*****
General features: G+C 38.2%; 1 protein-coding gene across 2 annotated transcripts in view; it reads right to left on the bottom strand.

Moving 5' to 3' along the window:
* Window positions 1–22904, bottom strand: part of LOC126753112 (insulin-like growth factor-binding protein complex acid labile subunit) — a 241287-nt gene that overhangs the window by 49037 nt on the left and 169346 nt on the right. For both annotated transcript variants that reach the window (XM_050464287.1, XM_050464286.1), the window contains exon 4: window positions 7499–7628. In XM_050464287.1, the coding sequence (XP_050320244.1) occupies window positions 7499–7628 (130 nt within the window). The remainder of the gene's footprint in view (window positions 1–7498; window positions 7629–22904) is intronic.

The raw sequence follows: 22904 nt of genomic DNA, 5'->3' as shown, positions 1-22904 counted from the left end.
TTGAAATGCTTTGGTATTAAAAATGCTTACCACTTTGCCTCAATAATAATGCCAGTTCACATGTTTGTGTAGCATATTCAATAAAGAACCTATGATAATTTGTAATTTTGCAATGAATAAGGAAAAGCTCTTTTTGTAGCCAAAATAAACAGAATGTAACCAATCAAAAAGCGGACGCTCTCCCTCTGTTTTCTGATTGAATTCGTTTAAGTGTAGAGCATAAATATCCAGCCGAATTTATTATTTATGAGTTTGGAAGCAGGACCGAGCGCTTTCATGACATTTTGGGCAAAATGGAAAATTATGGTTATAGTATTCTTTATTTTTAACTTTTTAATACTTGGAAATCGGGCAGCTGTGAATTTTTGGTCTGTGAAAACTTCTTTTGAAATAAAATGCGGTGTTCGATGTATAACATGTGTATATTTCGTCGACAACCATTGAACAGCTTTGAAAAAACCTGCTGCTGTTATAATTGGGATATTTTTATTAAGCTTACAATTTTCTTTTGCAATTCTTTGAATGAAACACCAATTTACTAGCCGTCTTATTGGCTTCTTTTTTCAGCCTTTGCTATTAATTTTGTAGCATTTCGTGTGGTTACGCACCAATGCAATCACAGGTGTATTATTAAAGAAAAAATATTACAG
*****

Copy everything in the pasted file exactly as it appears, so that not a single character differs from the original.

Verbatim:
General features: G+C 38.2%; 1 protein-coding gene across 2 annotated transcripts in view; it reads right to left on the bottom strand.

Moving 5' to 3' along the window:
* Window positions 1–22904, bottom strand: part of LOC126753112 (insulin-like growth factor-binding protein complex acid labile subunit) — a 241287-nt gene that overhangs the window by 49037 nt on the left and 169346 nt on the right. For both annotated transcript variants that reach the window (XM_050464287.1, XM_050464286.1), the window contains exon 4: window positions 7499–7628. In XM_050464287.1, the coding sequence (XP_050320244.1) occupies window positions 7499–7628 (130 nt within the window). The remainder of the gene's footprint in view (window positions 1–7498; window positions 7629–22904) is intronic.

The raw sequence follows: 22904 nt of genomic DNA, 5'->3' as shown, positions 1-22904 counted from the left end.
TTGAAATGCTTTGGTATTAAAAATGCTTACCACTTTGCCTCAATAATAATGCCAGTTCACATGTTTGTGTAGCATATTCAATAAAGAACCTATGATAATTTGTAATTTTGCAATGAATAAGGAAAAGCTCTTTTTGTAGCCAAAATAAACAGAATGTAACCAATCAAAAAGCGGACGCTCTCCCTCTGTTTTCTGATTGAATTCGTTTAAGTGTAGAGCATAAATATCCAGCCGAATTTATTATTTATGAGTTTGGAAGCAGGACCGAGCGCTTTCATGACATTTTGGGCAAAATGGAAAATTATGGTTATAGTATTCTTTATTTTTAACTTTTTAATACTTGGAAATCGGGCAGCTGTGAATTTTTGGTCTGTGAAAACTTCTTTTGAAATAAAATGCGGTGTTCGATGTATAACATGTGTATATTTCGTCGACAACCATTGAACAGCTTTGAAAAAACCTGCTGCTGTTATAATTGGGATATTTTTATTAAGCTTACAATTTTCTTTTGCAATTCTTTGAATGAAACACCAATTTACTAGCCGTCTTATTGGCTTCTTTTTTCAGCCTTTGCTATTAATTTTGTAGCATTTCGTGTGGTTACGCACCAATGCAATCACAGGTGTATTATTAAAGAAAAAATATTACAG